Volume 590

  • No. 7847 25 February 2021

    Solar flair

    Thanks to their potential high efficiency, solar cells based on metal halide perovskites are strong candidates to replace today’s silicon-based cells, but the light-harvesting ability of perovskites remains limited owing to excessive charge-carrier recombination. In this week’s issue, Jangwon Seo and his colleagues report a holistic approach to making perovskite solar cells that improves the management of charge carriers. The researchers have developed a deposition technique that creates high-quality tin oxide electron-transport layers, which they couple with a strategy to precisely control the combination of two perovskite materials in order to improve the opto-electronic properties without sacrificing the bandgap of the active layer in the solar cell. The resulting solar cells have a power-conversion efficiency of 25.2%, which is close to the capabilities of silicon cells, demonstrating that the performance gap between the two technologies is rapidly narrowing.

  • No. 7846 18 February 2021

    Probing twistronics

    The discovery of superconductivity in twisted bilayer graphene sparked interest in the electronic properties of similarly distorted 2D crystal lattices. The twisted structure is created by slightly rotating two crystal networks in bilayer graphene, but the resulting lattices need to be imaged at the atomic level for their properties to be understood. In this week’s issue, Ado Jorio and his colleagues use visible light in a nano-Raman spectroscope to image reconstructed twisted bilayer graphene and to probe the vibrational modes of the lattice. The technique revealed the localization of some vibrational modes and allowed the team to study how these influence electronic properties. The researchers note that the results are a step towards understanding phonon-related effects and could aid the development of ‘twistronics‘.

  • No. 7845 11 February 2021

    Genome revolution

    Twenty years ago, the Human Genome Project published its first draft sequence of the entire human genome. A sizeable collection of papers, it filled much of the 15 February 2001 issue of Nature, and represented the culmination of some 15 years of work. But it was only the beginning. Since then researchers have plunged eagerly into the ‘post-genomic’ era, and this week, Nature takes stock of how the draft sequence has helped to reshape biological and medical research as well as the challenges of data collection, curation and access faced by today’s projects. The cover image offers a visual representation of how research into human genes has developed. The human chromosomes are represented by concentric rings and the various peaks represent the relative number of publications referencing each gene on the chromosomes before (above the ring) and after (below) the draft sequence’s publication.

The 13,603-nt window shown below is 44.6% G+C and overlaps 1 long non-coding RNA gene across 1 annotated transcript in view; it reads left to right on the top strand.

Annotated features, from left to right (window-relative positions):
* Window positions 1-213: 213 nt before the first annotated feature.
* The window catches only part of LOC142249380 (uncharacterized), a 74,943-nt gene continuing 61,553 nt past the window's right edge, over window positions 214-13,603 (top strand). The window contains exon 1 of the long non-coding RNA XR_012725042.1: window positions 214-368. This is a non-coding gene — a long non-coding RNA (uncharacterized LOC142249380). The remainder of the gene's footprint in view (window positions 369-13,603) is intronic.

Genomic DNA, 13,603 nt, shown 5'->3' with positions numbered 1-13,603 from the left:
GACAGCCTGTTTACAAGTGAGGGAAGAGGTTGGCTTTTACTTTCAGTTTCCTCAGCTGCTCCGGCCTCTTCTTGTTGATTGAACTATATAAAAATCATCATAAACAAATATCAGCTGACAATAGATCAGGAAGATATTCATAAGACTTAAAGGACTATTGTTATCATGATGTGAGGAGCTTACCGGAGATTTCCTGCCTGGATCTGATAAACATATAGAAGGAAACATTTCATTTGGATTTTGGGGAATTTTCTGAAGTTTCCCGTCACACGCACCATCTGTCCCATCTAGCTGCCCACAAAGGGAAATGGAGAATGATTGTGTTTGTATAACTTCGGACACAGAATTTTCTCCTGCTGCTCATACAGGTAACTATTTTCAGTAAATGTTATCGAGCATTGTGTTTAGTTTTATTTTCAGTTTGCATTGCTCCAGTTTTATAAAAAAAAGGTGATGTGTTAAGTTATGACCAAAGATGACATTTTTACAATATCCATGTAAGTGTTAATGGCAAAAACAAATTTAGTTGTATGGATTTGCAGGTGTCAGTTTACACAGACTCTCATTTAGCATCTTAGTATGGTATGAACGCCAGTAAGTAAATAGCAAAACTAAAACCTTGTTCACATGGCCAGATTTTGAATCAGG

• No. 7844 4 February 2021

    Salt-free Arctic seas

    The cover shows Diamond beach and Jokulsarlon Glacier lagoon in Iceland. It is thought that much of the Arctic Ocean was once covered by an ice shelf, but clear evidence for this has proved to be elusive. In this week’s issue, Walter Geibert and his colleagues reveal results that suggest that in recent glacial periods the Arctic Ocean and adjacent Nordic seas were filled mostly with fresh water and covered by a thick ice shelf. The researchers analysed marine sediment cores for thorium-230, which is produced from the decay of uranium in salt water. They found that thorium-230 was missing from multiple layers in cores from the Arctic Ocean and Nordic seas, which they interpret to mean that there was no salt water present. The team suggests that the ice shelf effectively created a dam, separating these bodies of water from the Atlantic Ocean and filling the region with fresh water for two periods, 70,000–62,000 and 150,000–131,000 years ago.